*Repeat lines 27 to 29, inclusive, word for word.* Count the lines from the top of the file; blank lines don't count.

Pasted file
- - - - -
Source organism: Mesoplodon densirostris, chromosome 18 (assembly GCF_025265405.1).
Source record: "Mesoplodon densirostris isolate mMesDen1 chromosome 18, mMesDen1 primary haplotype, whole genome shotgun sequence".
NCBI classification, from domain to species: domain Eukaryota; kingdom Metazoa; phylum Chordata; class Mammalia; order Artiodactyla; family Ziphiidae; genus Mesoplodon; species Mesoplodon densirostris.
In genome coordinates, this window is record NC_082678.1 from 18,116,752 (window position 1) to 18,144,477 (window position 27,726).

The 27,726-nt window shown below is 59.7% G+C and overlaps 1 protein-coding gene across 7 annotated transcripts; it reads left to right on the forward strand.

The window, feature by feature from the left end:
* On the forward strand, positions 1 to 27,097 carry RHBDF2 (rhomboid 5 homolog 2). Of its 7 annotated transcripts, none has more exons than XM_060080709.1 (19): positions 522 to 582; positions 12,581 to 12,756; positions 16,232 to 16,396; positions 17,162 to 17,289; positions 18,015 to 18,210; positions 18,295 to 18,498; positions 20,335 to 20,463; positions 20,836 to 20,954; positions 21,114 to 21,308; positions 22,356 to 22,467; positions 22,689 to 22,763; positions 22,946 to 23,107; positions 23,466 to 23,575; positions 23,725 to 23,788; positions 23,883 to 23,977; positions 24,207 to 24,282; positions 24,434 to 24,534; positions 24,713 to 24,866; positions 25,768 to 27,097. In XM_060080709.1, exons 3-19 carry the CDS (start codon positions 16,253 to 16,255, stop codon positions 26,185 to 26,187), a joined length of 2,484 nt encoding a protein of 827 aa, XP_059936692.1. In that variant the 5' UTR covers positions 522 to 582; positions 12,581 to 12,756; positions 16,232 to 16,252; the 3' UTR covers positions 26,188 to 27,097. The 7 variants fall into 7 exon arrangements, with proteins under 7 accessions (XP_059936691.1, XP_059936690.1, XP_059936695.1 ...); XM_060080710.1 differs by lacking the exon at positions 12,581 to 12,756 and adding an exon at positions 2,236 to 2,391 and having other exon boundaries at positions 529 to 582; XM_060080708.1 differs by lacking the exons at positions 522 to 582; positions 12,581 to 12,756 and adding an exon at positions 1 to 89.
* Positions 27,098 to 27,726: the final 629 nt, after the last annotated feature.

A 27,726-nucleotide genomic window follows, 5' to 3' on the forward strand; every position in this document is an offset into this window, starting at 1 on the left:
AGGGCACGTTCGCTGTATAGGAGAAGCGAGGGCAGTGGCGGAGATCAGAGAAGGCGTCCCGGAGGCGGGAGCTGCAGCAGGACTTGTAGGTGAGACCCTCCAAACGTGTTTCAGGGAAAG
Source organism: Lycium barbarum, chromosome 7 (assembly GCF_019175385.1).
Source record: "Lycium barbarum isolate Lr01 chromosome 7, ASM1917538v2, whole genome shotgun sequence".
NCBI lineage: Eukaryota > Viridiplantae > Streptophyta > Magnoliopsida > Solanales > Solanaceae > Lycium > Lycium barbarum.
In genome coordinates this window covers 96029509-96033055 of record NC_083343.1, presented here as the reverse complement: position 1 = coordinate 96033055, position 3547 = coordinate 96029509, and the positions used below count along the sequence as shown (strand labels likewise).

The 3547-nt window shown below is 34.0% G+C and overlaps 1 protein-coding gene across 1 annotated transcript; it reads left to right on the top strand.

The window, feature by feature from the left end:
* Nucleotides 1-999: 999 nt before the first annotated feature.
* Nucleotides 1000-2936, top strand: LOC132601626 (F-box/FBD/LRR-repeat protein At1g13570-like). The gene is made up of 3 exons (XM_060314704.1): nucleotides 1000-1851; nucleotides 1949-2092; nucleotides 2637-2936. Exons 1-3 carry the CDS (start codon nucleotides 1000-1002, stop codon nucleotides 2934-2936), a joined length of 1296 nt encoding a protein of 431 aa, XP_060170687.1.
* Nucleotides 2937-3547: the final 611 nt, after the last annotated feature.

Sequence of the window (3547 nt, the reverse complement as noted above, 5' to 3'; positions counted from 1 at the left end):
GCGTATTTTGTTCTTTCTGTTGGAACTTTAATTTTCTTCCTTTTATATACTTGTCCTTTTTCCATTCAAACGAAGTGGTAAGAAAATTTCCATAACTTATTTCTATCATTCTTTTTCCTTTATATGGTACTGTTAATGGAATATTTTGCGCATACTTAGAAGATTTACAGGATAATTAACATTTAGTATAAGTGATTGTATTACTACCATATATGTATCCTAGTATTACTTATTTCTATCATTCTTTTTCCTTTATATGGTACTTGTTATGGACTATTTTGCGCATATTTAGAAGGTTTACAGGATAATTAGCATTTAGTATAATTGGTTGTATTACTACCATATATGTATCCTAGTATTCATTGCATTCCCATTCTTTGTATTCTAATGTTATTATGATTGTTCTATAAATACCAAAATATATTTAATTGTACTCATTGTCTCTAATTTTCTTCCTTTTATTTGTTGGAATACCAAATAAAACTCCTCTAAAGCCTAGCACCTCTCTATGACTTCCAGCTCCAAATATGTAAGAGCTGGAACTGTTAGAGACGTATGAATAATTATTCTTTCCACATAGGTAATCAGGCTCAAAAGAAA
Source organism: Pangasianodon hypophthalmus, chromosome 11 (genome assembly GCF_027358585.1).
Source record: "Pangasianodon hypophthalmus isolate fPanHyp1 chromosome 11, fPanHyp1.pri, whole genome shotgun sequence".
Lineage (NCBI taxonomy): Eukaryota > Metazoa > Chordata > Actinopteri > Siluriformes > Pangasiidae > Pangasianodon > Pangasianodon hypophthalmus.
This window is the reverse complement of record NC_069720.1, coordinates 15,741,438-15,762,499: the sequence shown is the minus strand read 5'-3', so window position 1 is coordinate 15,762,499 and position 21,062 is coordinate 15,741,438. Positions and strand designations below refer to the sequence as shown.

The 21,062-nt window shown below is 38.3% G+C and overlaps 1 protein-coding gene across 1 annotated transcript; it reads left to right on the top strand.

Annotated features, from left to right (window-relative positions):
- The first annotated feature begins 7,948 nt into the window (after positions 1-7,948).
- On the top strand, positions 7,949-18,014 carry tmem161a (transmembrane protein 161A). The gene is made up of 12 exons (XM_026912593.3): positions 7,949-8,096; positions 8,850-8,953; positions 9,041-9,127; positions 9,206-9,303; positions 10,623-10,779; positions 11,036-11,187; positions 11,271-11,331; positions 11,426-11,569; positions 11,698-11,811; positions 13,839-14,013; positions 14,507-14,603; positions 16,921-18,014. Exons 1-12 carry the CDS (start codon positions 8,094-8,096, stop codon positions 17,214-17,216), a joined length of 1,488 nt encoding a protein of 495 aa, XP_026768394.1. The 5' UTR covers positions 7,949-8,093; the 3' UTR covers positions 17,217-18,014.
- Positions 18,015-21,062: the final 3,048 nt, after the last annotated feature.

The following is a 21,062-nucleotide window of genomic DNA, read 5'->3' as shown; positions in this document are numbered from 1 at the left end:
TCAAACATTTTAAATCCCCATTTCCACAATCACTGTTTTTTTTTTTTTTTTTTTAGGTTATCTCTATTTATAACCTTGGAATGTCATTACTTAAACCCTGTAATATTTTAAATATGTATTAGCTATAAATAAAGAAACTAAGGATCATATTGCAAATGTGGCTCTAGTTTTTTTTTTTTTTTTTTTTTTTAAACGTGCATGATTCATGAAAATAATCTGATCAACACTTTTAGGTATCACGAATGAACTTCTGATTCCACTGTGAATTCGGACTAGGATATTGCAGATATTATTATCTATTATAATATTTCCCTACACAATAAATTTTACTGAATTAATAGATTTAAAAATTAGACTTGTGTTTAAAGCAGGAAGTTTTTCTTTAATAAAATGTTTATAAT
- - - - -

Annotated features, from left to right (window-relative positions):
- The first annotated feature begins 7,948 nt into the window (after positions 1-7,948).
- On the top strand, positions 7,949-18,014 carry tmem161a (transmembrane protein 161A). The gene is made up of 12 exons (XM_026912593.3): positions 7,949-8,096; positions 8,850-8,953; positions 9,041-9,127; positions 9,206-9,303; positions 10,623-10,779; positions 11,036-11,187; positions 11,271-11,331; positions 11,426-11,569; positions 11,698-11,811; positions 13,839-14,013; positions 14,507-14,603; positions 16,921-18,014. Exons 1-12 carry the CDS (start codon positions 8,094-8,096, stop codon positions 17,214-17,216), a joined length of 1,488 nt encoding a protein of 495 aa, XP_026768394.1. The 5' UTR covers positions 7,949-8,093; the 3' UTR covers positions 17,217-18,014.